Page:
What a great truth, do not despair if your home, your state, your nation is in a spiritual decline, for that Holy Dove is a lit somewhere else.

God bless from scumlikeuschurch@gmail.com

Pray for Tim G, he pastors a small church in a small town and his stance on holy living is causing the whole town to turn against him. The church has cut his already small salary, they’ve killed one of his dogs. A wave of discouragement hit him this week and he almost quit. Several ‘old timers’ met with him today and prayed for a breakthrough. Keep him and his wife and two kids in prayer.

Several of us drove down with him and the wives refilled his pantry and we fixed things around the house and we all chipped in some money to help him through the month. Pray this candle burns bright.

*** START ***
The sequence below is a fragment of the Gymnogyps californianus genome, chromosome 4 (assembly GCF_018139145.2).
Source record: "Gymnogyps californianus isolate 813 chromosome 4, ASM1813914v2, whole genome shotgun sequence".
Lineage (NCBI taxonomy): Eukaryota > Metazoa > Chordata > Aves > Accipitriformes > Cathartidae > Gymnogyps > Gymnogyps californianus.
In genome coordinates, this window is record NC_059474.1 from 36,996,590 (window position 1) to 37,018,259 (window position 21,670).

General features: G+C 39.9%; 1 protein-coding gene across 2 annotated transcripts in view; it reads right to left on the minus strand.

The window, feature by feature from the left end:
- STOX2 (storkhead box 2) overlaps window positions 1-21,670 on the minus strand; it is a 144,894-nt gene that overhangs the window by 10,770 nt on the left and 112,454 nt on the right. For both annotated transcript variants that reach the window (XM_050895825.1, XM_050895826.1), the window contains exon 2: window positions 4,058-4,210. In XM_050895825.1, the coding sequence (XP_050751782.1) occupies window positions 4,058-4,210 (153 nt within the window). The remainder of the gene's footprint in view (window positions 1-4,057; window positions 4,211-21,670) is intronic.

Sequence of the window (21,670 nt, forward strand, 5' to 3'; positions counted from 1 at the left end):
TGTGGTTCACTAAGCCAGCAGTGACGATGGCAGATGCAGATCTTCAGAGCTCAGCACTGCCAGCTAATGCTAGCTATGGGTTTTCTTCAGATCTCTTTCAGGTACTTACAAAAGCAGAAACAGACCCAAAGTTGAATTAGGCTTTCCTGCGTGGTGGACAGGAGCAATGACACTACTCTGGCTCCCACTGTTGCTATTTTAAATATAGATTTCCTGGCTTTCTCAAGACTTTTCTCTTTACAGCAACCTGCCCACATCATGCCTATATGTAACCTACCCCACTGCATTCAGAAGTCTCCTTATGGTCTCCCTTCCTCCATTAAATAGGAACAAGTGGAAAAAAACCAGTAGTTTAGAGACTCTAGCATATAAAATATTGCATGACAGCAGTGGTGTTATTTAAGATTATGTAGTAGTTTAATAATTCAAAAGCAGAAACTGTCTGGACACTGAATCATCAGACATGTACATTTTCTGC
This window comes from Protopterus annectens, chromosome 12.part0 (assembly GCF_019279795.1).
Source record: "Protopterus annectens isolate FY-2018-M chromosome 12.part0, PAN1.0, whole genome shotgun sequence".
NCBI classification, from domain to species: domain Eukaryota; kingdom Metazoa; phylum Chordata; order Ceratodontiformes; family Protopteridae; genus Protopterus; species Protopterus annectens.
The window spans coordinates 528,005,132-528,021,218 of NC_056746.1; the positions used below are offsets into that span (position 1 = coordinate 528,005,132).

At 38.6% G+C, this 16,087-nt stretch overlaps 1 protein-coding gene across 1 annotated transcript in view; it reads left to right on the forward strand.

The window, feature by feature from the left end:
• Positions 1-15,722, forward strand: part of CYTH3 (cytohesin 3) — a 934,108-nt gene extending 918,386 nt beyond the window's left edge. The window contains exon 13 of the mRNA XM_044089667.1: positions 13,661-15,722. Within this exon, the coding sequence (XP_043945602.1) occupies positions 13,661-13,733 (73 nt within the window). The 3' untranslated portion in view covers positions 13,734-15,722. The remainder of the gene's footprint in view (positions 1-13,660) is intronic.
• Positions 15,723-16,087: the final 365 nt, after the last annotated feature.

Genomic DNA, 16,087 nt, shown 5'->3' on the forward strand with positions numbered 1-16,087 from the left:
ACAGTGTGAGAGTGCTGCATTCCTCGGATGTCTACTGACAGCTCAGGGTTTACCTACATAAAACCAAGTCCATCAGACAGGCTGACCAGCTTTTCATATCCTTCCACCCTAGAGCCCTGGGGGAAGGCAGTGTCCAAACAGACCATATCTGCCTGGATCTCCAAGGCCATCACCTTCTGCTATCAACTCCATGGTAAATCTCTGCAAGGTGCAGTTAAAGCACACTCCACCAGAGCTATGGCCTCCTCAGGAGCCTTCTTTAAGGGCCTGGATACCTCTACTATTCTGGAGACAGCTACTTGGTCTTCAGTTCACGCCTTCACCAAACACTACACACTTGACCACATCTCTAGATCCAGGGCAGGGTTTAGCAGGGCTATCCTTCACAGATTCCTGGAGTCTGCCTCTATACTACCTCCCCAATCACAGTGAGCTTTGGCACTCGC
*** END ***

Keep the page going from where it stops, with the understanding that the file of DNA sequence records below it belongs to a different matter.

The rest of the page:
Crushed

December 15, 2017

Isaiah 53:5

But He was pierced through for our transgressions, He was crushed for our iniquities; The chastening for our well-being fell upon Him, And by His scourging we are healed.

Chuck Swindoll brought up an interesting viewpoint today. “THE GOD WHO CRUSHES”. If He would do this to His own Son, what would he do to us?

So he quoted part of this anonymous poem, here it is for you to ponder.

When God Wants To Drill A Man

When God wants to drill a man,

And thrill a man,

And skill a man

When God wants to mold a man

To play the noblest part;

When He yearns with all His heart

To create so great and bold a man

That all the world shall be amazed,

Watch His methods, watch His ways!